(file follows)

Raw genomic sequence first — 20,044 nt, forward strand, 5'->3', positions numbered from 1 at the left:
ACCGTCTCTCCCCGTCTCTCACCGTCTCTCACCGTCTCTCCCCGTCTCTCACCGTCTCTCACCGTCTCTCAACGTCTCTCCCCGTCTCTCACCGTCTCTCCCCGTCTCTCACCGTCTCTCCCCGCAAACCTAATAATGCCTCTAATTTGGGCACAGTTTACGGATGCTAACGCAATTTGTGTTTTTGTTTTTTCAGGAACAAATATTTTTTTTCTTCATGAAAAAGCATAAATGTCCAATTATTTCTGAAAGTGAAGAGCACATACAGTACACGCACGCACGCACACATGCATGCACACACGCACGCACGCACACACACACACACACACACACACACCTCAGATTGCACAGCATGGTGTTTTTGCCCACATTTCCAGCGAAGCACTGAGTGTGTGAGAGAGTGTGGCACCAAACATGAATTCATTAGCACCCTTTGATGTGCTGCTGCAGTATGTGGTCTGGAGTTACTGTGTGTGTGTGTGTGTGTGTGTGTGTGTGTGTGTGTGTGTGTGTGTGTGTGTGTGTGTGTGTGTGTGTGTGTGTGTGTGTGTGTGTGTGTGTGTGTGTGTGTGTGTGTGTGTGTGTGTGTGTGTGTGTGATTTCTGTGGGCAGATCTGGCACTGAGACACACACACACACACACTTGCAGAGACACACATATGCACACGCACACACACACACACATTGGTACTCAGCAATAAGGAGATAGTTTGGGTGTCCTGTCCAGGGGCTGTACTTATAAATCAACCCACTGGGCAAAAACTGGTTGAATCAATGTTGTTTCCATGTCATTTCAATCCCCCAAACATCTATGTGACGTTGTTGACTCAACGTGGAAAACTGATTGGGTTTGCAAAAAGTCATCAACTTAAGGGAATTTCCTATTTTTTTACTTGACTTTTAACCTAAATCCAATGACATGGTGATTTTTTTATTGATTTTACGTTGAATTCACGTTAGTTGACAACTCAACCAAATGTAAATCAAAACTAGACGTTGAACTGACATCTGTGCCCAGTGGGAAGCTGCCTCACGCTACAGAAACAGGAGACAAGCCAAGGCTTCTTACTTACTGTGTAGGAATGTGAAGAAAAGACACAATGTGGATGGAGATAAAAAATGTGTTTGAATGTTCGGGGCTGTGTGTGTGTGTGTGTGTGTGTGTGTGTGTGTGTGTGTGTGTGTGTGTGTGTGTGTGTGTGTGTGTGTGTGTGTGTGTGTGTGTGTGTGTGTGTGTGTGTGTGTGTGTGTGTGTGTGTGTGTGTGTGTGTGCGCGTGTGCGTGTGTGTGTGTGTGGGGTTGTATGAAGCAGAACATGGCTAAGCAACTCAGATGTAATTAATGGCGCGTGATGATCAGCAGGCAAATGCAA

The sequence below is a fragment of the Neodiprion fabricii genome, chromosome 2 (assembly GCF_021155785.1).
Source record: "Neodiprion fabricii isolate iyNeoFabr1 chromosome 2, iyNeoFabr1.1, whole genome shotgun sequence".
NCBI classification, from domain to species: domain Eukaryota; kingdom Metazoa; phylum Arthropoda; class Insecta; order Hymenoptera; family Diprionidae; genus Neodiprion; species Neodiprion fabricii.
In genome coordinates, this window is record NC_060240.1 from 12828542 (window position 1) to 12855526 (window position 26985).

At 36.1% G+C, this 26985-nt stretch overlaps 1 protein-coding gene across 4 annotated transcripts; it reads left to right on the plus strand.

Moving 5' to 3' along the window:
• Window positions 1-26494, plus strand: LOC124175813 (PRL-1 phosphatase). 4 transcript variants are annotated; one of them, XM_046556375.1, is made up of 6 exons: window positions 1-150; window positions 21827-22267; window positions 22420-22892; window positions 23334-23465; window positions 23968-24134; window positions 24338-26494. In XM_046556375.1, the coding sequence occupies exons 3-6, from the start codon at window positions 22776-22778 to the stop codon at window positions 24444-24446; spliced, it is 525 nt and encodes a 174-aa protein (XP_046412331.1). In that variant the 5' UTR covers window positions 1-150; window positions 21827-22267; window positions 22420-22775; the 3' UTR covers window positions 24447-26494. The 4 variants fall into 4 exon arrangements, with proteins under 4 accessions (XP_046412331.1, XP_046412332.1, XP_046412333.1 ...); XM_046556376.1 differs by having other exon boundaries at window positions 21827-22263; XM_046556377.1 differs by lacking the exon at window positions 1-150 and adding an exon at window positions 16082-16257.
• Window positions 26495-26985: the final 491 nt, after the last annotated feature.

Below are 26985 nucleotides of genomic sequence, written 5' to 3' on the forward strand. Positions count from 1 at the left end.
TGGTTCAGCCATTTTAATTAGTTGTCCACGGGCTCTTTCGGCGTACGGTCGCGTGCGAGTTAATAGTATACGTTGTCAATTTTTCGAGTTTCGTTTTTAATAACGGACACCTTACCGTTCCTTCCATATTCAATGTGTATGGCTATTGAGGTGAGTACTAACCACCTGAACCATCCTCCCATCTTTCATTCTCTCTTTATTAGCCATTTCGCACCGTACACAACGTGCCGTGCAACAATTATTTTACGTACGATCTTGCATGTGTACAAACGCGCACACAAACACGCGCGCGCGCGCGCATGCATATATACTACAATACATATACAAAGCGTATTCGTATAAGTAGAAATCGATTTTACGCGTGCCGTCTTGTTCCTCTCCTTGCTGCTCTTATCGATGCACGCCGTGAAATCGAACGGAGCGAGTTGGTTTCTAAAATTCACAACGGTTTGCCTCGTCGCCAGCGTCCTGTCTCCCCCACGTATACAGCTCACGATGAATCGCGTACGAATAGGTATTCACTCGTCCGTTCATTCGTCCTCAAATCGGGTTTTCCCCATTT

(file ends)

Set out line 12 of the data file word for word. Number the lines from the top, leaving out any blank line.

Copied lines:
TGGTTCAGCCATTTTAATTAGTTGTCCACGGGCTCTTTCGGCGTACGGTCGCGTGCGAGTTAATAGTATACGTTGTCAATTTTTCGAGTTTCGTTTTTAATAACGGACACCTTACCGTTCCTTCCATATTCAATGTGTATGGCTATTGAGGTGAGTACTAACCACCTGAACCATCCTCCCATCTTTCATTCTCTCTTTATTAGCCATTTCGCACCGTACACAACGTGCCGTGCAACAATTATTTTACGTACGATCTTGCATGTGTACAAACGCGCACACAAACACGCGCGCGCGCGCGCATGCATATATACTACAATACATATACAAAGCGTATTCGTATAAGTAGAAATCGATTTTACGCGTGCCGTCTTGTTCCTCTCCTTGCTGCTCTTATCGATGCACGCCGTGAAATCGAACGGAGCGAGTTGGTTTCTAAAATTCACAACGGTTTGCCTCGTCGCCAGCGTCCTGTCTCCCCCACGTATACAGCTCACGATGAATCGCGTACGAATAGGTATTCACTCGTCCGTTCATTCGTCCTCAAATCGGGTTTTCCCCATTT